Wednesday, February 18, 2015

Coach taught, player learned

Earlier today there was an email exchange amongst the Enginerds at Usertesting about pairing on deploys. Part of the exchange reminded of an article I had recently read by John Kessel. John Kessel is the Director of Beach Volleyball, Education and Grassroots Programs as well as one of the most sought after lecturers by coaches world wide. He is also somebody who has a direct positive impact on my own coaching philosophy. (For those who aren't aware, I coach High School and 12U Boys Volleyball and have found it highly relevant to what I do day to day on a software engineering team as a Team Lead)

So this article, "Coach taught, or player learned" (link below), highlights 5 things John has learned about learning:
  1. Athletes learn when they are SELF-motivated; intrinsic learning and guided discovery are vastly superior for retention/learning.
  2. The reward of athletes is achieving the goal, so take advantage of that in your teaching process.
  3. Deliberate practice, aka focused on what THEY are interested in, maximizes the learning process.
  4. Coopetition, cooperation and competition, makes for the best learning by athletes. We learn best, and the most, when we collaborate with others.
  5. That which you teach, you learn. The more athletes have to explain something to others, the better they get it.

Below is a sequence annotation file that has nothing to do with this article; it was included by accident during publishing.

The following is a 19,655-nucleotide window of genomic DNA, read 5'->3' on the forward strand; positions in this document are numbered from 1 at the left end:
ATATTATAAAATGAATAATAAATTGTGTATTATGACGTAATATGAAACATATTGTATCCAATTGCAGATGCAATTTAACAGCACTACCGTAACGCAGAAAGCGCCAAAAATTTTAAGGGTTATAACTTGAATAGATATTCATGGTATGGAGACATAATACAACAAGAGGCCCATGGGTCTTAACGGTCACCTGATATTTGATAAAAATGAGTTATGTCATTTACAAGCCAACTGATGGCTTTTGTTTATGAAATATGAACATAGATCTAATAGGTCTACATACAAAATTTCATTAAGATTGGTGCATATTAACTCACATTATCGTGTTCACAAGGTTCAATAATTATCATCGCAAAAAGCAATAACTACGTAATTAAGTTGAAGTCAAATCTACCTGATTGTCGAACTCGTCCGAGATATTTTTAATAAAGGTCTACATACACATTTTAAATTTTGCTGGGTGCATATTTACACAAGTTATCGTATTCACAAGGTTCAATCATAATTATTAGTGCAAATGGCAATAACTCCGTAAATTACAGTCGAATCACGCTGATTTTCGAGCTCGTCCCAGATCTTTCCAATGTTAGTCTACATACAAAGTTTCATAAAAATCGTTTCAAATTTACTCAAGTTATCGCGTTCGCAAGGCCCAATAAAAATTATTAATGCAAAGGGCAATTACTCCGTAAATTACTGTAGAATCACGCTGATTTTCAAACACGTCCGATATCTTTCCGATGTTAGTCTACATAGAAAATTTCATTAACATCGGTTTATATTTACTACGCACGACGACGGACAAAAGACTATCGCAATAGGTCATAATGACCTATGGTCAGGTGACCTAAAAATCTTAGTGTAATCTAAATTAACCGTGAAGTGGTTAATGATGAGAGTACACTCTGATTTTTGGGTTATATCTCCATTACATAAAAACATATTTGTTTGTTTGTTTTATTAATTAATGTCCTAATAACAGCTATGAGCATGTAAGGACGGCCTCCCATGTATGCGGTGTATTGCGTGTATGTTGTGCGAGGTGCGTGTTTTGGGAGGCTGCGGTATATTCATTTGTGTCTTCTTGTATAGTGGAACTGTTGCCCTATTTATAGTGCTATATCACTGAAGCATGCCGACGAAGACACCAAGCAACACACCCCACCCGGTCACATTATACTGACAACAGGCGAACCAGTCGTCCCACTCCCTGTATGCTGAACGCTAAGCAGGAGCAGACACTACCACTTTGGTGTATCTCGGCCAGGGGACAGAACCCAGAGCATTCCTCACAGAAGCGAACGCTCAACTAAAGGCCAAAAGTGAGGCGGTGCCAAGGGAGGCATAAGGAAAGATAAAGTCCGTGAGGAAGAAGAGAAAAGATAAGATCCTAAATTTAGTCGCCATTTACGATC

It was thing #5 that I related to the earlier email exchange, "That which you teach, you learn. The more athletes have to explain something to others, the better they get it." I think the "explain something to others" is and should be an important part of our teams culture. It's why when Suan Yeo suggests pairing with somebody familiar with code to pair on deploys, I think "Maybe not. Maybe they should pair with somebody who doesn't know the code on deploys".

Sometimes as developers we make assumptions  (we are only human :) ) . And often times those assumptions are incorrect. It's through explaining something to somebody else that we realize fallacies in our reasoning. And through that explanation we learn and grow as a team.

With that said, I would encourage everyone to take the time to explain the Why, the How, the What to somebody else unfamiliar to not only learn yourself, but to also teach others.

I highly recommend reading this article when you have 10-15 minutes and are looking to further your understanding of learning:

Special thanks to Paul Hepworth for asking me to explain my understanding to him, thus ironing out assumptions I had made about our environments and leading to further learning.

1 comment:

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